Interest rate rigging nets $2.3B fine for global banks

The European Commission has fined a group of major global banks a total of 1.7 billion euros for colluding to profit from the interest rates market.

Regulator doles out fines in ongoing probe into LIBOR, other rates

A number of international banks have been fined more than $2.3 billion for their role in colluding to fix interest rates at artificial amounts. (Bloomberg)

The European Commission has fined a group of major global banks a total of 1.7 billion euros ($2.3 billion) for colluding to profit from the interest rates market.

The banks, which include JP Morgan, Citigroup and HSBC, are accused of manipulating for years European and Japanese benchmark interest rates that affect hundreds of billions of dollars in contracts globally, from mortgages to credit card bills.

The Commission, the EU's executive arm, is only the latest to punish banks for profiting from manipulating interest rates, after similar cases brought by U.S. and national European market regulators.

"We want to send a clear message that we are determined to find and punish these cartels," competition commissioner Joaquin Almunia said Wednesday.

Many banks named

The banks named as participating in cartels were Barclays, Deutsche Bank, Royal Bank of Scotland, Societe Generale, Credit Agricole, HSBC, JPMorgan, UBS and Citigroup.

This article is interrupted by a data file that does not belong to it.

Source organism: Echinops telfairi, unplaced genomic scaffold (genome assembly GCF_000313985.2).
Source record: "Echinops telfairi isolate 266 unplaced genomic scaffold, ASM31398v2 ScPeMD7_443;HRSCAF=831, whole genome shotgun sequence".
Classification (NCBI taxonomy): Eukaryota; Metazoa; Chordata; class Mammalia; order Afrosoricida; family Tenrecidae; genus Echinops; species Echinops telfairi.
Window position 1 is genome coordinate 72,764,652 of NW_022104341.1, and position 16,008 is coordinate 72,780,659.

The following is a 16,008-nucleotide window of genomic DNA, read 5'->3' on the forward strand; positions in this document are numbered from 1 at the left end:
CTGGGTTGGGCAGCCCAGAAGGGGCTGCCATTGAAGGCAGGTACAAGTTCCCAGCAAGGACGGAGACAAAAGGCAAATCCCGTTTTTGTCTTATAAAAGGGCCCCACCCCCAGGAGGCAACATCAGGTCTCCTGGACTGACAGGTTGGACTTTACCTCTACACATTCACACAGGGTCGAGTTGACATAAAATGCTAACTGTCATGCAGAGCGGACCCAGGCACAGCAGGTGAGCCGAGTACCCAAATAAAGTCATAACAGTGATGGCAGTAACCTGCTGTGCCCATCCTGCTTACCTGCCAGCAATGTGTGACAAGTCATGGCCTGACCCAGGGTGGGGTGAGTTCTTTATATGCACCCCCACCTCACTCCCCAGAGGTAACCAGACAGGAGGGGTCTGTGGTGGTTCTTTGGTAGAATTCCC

In the first cartel, which operated from 2005 to 2008 and was focused on euro-denominated derivatives, Deutsche Bank received the largest fine, of 468 million euros, followed by Societe Generale with 445 million euros. RBS was fined 131 million euros. Barclays escaped fines because it was the bank that notified the commission of the cartel's existence, while JPMorgan, HSBC and Credit Agricole have as yet not settled. JPMorgan and HSBC denied wrongdoing Wednesday, though JPMorgan settled with the commission in a second cartel case.

"This is not the end of the story," Almunia said. He noted that further investigations are possible and the Commission, the EU's executive arm, is probing a cartel it believes manipulated derivatives denominated in Swiss francs.

In a response to the fine, Deutsche Bank Chief Executive Juergen Fitschen referred to the euro cartel as a "legacy issue" caused by "past practices of individuals" at the bank. Fitschen has worked there since 1987 and became CEO in 2012.

He acknowledged participating in the cartel had been a "gross violation" of the bank's ethics. But he said the fine wouldn't hurt the bank's profits as it has already made provisions for the fines it deemed likely from regulators.

A second group of cartels fined by the commission Wednesday operated from 2007 to 2010 and focused on yen-based derivatives. The largest fines went to RBS and Deutsche Bank, 260 million euros each, while UBS received immunity for revealing the existence of the cartels.

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